It’s Hou’s Flowers of Shanghai, however, that stands as House of Pleasures’ most overt predecessor. Though a much more stately vision of an antiquated form of sexual companionship, Hou’s film, with its drifting, long-take cinematography, carefully modulated blocking, and undercurrents of malevolence, nonetheless plays as spiritual, aesthetic, and thematic guide for much of what Bonello attempts to expand upon with House of Pleasures. The meditative, fever dream sensuality of Flowers of Shanghai, however, is replaced here by a mournful, nightmarish carnality, a series of intimate encounters rendered as a passionless procession of fetish and confession, taken to near-psychedelic lengths by Bonello’s elliptical montage and anachronistic music cues. In the film’s show-stopping centerpiece, a laconic interlude is transformed into an apparitional waltz, the wayward souls of these women sent swaying across the ornate maison, futile to resistance, seemingly entranced by the brave diegetic use of the Moody Blues’s symphonic-rock classic “Nights in White Satin.” It’s an audacious authorial stroke, a mournful interstitial turned frighteningly palpable, the attendant impression of hallucinatory rapture boiling over in a manner both grave and white-hot to the senses.
“If we don’t burn, how will the night be lit?” one chillingly prophetic prostitute opines as the flames lightening the house’s winding corridors begin to wane and Bonello’s cyclical narrative reveals a far more distressing nature. This rhetorical question ushers in one last startling sequence, a sort of visual synopsis of the film’s thesis, as Bonello jumps from the horrific recollection of an earlier, violent act of misogyny to a shocking manifestation of previously implied sexual vengeance to a final, disorienting cut to modern day France, captured on digital video and shot roadside, vérité style, in stark contrast to the plush interiors of L’Apollonide. The only equivalent narrative and aesthetic jump in contemporary cinema that comes to mind is Abbas Kiarostami’s similar move to low-grade video for the epilogue to his Taste of Cherry. And just as Bonello’s greater stylistic schema nods toward Hou while wisely embellishing with personalized hues, so too does the narrative break seemingly gesture at Kiarostami by removing the viewer from the drama and dropping them into a present-day realism.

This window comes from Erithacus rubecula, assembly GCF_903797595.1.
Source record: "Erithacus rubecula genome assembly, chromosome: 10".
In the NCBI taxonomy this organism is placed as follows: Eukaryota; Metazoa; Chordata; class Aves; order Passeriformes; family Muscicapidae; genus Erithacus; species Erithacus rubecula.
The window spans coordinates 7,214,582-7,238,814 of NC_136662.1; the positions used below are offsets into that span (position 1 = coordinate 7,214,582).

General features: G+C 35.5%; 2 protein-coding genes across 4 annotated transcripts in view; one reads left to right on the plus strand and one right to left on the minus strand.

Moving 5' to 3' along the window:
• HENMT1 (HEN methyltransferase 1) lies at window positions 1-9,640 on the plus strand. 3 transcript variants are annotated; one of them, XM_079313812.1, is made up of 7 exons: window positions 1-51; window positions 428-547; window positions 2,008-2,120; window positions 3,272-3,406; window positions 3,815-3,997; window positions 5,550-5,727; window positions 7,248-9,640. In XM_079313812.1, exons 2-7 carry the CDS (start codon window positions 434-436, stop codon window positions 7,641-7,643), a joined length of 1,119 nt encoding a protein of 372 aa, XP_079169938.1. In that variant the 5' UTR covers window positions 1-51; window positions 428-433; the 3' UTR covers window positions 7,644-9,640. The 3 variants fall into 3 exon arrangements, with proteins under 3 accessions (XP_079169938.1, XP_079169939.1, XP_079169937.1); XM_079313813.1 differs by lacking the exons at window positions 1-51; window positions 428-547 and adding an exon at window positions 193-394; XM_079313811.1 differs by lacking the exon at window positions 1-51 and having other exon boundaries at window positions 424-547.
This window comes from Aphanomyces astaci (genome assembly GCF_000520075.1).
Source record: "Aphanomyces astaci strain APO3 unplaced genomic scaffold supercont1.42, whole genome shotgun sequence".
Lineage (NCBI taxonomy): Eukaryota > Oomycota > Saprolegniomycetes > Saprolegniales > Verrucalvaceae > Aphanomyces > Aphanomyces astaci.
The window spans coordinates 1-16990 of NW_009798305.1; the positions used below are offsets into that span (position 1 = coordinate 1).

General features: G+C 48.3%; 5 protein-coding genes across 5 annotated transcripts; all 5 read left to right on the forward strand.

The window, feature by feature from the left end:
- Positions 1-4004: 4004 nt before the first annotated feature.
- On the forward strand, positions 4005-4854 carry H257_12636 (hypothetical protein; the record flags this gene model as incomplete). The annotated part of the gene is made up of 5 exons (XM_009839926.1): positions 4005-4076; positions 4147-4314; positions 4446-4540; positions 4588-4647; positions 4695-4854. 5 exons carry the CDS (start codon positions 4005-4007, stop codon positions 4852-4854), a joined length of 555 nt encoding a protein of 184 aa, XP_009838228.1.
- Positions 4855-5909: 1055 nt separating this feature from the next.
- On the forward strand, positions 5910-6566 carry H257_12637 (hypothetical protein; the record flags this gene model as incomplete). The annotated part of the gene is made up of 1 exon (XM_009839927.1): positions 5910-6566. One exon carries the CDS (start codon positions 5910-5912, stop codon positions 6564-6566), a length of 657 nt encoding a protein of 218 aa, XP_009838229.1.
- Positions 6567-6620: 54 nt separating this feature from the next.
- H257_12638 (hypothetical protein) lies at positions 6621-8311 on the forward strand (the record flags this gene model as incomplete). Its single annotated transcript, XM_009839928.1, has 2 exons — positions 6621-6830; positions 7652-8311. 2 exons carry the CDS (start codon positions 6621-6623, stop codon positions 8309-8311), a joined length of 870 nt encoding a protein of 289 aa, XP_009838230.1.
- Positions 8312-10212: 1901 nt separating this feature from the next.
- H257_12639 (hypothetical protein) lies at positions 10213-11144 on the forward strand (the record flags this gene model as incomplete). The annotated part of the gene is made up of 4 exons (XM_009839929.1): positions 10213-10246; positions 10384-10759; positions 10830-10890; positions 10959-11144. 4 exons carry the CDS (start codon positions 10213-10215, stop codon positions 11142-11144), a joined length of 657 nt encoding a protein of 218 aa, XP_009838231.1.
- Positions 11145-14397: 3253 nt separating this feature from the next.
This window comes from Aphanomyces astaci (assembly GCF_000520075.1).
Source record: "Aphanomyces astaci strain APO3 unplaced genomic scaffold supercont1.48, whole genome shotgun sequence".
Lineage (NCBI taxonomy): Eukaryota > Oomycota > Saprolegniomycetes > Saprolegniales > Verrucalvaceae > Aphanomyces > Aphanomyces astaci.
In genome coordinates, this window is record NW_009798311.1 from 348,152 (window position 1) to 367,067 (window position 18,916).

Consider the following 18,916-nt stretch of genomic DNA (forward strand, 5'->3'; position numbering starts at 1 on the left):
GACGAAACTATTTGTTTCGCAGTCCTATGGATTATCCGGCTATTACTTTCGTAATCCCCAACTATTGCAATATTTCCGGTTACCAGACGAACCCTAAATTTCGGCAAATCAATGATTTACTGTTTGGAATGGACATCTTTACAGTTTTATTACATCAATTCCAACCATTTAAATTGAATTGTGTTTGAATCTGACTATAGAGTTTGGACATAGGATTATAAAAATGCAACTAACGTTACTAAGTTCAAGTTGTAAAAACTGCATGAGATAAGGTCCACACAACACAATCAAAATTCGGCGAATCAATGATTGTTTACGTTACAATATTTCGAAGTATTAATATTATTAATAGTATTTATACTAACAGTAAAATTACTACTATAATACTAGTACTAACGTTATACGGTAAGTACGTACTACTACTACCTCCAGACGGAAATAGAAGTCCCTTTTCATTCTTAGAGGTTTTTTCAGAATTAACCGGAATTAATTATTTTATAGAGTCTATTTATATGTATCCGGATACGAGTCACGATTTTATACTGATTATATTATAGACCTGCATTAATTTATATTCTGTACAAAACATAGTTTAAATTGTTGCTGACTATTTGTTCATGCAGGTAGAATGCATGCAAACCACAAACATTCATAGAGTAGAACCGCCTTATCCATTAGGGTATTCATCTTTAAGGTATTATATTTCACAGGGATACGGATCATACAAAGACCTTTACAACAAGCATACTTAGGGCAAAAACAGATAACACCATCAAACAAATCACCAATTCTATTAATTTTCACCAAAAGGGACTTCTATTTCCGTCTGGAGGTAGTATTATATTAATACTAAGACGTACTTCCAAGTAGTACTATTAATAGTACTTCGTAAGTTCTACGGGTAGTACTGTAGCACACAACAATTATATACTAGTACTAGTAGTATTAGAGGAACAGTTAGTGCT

However, Bonello utilizes this jarring maneuver not to alleviate some of the oppressing finality of his parable, as Kiarostami had, but as a device to reiterate the recurring and eternal plight of his characters, as well as that of a profession that may have lost some of its luxuriousness as it’s moved further from the public eye, but nonetheless continues to paint its practitioners as social outcasts. Bonello both sanctifies and sacrifices these women while recognizing the conditions that have bred and nurtured such a habitual cycle of personal necessity and professional entrapment, and ultimately implicates a universal culture that superficially decries prostitution while nefariously indulging in its convenience. With House of Pleasures, Bonello designs an intoxicating artifice, managing to maintain a severity in judgment while looking to the past in hope (however futile) of rewriting the future of both a medium and an occupation, each prone to and sustained by destruction.